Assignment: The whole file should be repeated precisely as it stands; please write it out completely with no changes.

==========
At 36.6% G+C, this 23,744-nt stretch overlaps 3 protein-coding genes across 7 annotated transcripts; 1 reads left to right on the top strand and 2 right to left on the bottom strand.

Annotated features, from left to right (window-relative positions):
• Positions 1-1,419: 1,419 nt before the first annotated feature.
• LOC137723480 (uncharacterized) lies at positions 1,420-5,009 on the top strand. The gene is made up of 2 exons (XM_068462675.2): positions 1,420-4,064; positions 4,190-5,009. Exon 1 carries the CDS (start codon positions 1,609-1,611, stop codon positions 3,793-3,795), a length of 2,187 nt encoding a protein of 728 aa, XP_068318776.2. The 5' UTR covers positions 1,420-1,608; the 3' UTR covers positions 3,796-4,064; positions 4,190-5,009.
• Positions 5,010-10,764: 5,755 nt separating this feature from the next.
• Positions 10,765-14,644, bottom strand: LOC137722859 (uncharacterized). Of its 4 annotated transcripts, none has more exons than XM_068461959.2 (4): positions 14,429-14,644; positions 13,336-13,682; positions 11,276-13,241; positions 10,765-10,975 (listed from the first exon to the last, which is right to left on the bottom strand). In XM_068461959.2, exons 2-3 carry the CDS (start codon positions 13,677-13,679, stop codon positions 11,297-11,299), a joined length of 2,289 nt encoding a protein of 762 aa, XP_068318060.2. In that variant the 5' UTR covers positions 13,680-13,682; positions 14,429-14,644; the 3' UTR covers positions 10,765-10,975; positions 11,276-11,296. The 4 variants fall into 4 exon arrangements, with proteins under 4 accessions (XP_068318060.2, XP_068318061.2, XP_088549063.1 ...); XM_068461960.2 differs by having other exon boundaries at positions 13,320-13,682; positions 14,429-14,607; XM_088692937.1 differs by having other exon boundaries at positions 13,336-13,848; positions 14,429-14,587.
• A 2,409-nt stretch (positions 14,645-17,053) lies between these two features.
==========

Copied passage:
At 36.6% G+C, this 23,744-nt stretch overlaps 3 protein-coding genes across 7 annotated transcripts; 1 reads left to right on the top strand and 2 right to left on the bottom strand.

Annotated features, from left to right (window-relative positions):
• Positions 1-1,419: 1,419 nt before the first annotated feature.
• LOC137723480 (uncharacterized) lies at positions 1,420-5,009 on the top strand. The gene is made up of 2 exons (XM_068462675.2): positions 1,420-4,064; positions 4,190-5,009. Exon 1 carries the CDS (start codon positions 1,609-1,611, stop codon positions 3,793-3,795), a length of 2,187 nt encoding a protein of 728 aa, XP_068318776.2. The 5' UTR covers positions 1,420-1,608; the 3' UTR covers positions 3,796-4,064; positions 4,190-5,009.
• Positions 5,010-10,764: 5,755 nt separating this feature from the next.
• Positions 10,765-14,644, bottom strand: LOC137722859 (uncharacterized). Of its 4 annotated transcripts, none has more exons than XM_068461959.2 (4): positions 14,429-14,644; positions 13,336-13,682; positions 11,276-13,241; positions 10,765-10,975 (listed from the first exon to the last, which is right to left on the bottom strand). In XM_068461959.2, exons 2-3 carry the CDS (start codon positions 13,677-13,679, stop codon positions 11,297-11,299), a joined length of 2,289 nt encoding a protein of 762 aa, XP_068318060.2. In that variant the 5' UTR covers positions 13,680-13,682; positions 14,429-14,644; the 3' UTR covers positions 10,765-10,975; positions 11,276-11,296. The 4 variants fall into 4 exon arrangements, with proteins under 4 accessions (XP_068318060.2, XP_068318061.2, XP_088549063.1 ...); XM_068461960.2 differs by having other exon boundaries at positions 13,320-13,682; positions 14,429-14,607; XM_088692937.1 differs by having other exon boundaries at positions 13,336-13,848; positions 14,429-14,587.
• A 2,409-nt stretch (positions 14,645-17,053) lies between these two features.